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Ross Munro and Brent Neil at the 
​New York International Independent Film & Video Festival in Los Angeles, 2012


Fifty thousand Canadian dollars, a great script, a great cast and just to top the fruit, glorious black and white…what more could you ask for of an independent flick? Well, for starters, this just so happens to be one of the best debuts I’ve seen in a long time…read on to find out why. Benjamin Willcock


"And while this compliment may not mean much coming from a lifelong Yankee, but Brewster McGee's is lovably "Canadian." 

It was voted by The Vancouver Sun as one of the best Canadian films of all time, and from my travels to our northern brother and my study of that country's excellent output of cinema, I know a good Canadian picture when I see one, and Brewster McGee is it.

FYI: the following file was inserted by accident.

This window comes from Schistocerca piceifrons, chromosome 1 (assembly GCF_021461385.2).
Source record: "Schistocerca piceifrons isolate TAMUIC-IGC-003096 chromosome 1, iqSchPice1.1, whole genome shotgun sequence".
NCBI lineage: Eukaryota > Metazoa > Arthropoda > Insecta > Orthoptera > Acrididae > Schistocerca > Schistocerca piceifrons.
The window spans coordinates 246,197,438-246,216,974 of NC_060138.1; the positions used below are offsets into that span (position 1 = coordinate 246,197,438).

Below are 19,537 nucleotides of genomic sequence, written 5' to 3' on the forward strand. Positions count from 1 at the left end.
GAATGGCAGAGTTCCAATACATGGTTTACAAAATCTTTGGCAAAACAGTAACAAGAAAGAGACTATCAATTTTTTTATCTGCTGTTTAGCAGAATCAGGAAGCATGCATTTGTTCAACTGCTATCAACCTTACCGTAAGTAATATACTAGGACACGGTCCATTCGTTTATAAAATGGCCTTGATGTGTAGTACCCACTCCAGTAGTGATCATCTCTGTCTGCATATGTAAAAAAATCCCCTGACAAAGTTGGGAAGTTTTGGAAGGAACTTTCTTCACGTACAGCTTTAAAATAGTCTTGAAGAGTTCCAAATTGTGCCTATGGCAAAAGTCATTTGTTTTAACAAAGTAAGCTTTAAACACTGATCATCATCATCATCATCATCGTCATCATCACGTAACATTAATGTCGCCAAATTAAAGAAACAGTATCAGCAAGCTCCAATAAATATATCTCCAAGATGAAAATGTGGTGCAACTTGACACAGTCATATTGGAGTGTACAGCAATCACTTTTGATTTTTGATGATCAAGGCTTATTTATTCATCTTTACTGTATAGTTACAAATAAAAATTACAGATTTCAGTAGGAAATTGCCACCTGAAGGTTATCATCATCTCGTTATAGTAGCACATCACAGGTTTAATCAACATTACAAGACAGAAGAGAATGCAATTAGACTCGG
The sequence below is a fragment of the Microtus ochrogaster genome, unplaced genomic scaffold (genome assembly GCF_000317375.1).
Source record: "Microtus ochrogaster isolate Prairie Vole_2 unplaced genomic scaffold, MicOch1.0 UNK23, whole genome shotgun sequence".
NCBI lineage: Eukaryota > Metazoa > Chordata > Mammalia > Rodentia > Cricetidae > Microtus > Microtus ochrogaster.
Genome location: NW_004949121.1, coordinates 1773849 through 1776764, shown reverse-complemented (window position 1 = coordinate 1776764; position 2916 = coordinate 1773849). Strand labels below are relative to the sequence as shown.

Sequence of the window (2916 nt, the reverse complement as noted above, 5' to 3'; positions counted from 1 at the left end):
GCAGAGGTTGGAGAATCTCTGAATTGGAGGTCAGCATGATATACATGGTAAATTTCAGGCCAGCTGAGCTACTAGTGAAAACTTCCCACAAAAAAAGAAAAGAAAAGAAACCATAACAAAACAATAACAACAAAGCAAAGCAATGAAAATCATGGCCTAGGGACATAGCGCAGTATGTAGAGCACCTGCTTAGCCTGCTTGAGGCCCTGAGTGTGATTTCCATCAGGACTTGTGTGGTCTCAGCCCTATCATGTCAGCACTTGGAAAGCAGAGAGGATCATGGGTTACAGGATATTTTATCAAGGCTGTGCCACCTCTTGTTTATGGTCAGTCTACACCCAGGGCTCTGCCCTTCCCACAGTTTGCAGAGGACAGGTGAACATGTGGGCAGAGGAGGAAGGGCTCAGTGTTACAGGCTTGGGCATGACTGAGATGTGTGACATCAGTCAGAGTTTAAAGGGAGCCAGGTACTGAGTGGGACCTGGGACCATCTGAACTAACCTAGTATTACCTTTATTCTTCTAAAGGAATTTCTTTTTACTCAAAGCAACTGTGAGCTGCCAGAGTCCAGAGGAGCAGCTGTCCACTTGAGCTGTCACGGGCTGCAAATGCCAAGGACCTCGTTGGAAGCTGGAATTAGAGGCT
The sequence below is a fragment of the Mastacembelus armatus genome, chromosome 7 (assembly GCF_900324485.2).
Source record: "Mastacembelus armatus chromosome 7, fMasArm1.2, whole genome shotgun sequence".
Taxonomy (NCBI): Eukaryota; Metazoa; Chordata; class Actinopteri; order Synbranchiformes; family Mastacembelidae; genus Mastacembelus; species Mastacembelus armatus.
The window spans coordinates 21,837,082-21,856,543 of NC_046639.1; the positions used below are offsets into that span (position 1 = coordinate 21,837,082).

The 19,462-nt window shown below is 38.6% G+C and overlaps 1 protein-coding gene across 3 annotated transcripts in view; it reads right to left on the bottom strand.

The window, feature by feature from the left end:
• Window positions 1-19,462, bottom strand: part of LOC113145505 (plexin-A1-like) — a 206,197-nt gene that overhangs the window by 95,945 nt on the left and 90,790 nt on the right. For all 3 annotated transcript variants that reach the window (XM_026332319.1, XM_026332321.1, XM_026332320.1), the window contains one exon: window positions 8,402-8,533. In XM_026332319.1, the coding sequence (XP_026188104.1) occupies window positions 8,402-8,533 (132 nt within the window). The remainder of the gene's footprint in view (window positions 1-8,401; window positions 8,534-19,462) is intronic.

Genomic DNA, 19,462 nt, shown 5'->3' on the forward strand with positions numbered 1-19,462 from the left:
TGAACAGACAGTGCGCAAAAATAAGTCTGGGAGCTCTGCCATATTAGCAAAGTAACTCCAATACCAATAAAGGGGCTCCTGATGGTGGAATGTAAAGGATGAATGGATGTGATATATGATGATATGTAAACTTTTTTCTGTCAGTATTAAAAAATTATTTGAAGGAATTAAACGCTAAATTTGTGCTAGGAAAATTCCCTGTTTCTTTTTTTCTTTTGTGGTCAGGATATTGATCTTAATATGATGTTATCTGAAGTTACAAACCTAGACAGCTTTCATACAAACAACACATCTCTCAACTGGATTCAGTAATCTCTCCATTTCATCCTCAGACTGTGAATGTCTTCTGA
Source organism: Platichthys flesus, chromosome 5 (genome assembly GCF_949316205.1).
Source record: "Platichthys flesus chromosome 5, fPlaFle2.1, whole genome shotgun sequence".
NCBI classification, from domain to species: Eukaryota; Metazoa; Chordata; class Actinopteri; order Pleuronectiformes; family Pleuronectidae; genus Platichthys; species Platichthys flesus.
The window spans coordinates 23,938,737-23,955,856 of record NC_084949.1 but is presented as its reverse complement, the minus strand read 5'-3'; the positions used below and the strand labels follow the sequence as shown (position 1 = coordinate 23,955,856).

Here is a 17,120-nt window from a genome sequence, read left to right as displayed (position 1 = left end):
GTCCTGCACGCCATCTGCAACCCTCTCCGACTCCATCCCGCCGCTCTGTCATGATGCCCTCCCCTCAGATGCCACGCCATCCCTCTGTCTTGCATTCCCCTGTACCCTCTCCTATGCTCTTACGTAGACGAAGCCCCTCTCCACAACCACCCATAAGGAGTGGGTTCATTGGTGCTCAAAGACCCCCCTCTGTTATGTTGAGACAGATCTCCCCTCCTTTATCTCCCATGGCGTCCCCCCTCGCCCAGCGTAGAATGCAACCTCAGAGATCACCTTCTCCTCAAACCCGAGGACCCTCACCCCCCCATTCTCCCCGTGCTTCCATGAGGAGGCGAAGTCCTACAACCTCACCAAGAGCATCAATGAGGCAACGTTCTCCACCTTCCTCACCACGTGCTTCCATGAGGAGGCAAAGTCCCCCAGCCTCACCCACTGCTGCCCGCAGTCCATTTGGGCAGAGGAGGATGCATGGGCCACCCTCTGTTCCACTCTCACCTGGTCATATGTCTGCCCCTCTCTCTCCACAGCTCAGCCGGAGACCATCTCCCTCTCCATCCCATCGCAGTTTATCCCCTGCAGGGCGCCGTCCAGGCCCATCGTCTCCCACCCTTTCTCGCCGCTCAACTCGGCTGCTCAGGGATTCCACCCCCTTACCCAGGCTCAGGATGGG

Again - nothing in Brewster McGee reinvents the wheel, but the obscenity-laden quicksand the film's small cast concocts within the framework of writer and director Ross Munro's loosey-goosey screen universe makes this film a memorable, dark comedic extravaganza. A great midnight movie." Mike Restaino 

DVD File


“Shot cheap, in grainy b&w on 16mm, 'Brewster McGee' is like Samuel Beckett writ small. Vancouver-based writer/director Ross Munro came up with a five-hander that is a hilariously definitive statement on friendship, male-female relationships, and power dynamics in a fast-food world."

Brewster McGee

BIG IDEAS. SMALL MINDS. 


Canadian filmmaker Ross Munro's debut feature, "Brewster McGee" is a profane, darkly humorous look at what happens to big ideas in small minds. Brewster (Brent Neale from Guy Maddin's Careful, Dracula) and his hippie buddy Malcolm (Reid Edwards) are a couple of dangerously obsessive misfits who spend their lives together hatching grandiose marketing strategies and improbable get-rich-quick schemes from the confines of a rusted-out jalopy in the parking lot of the Chicken Hut. Their twisted attempts to ensnare a lonely unsuspecting employee, Oliver (Don Ackerman), of that establishment into their low-rent world meets with disturbing and savagely funny results.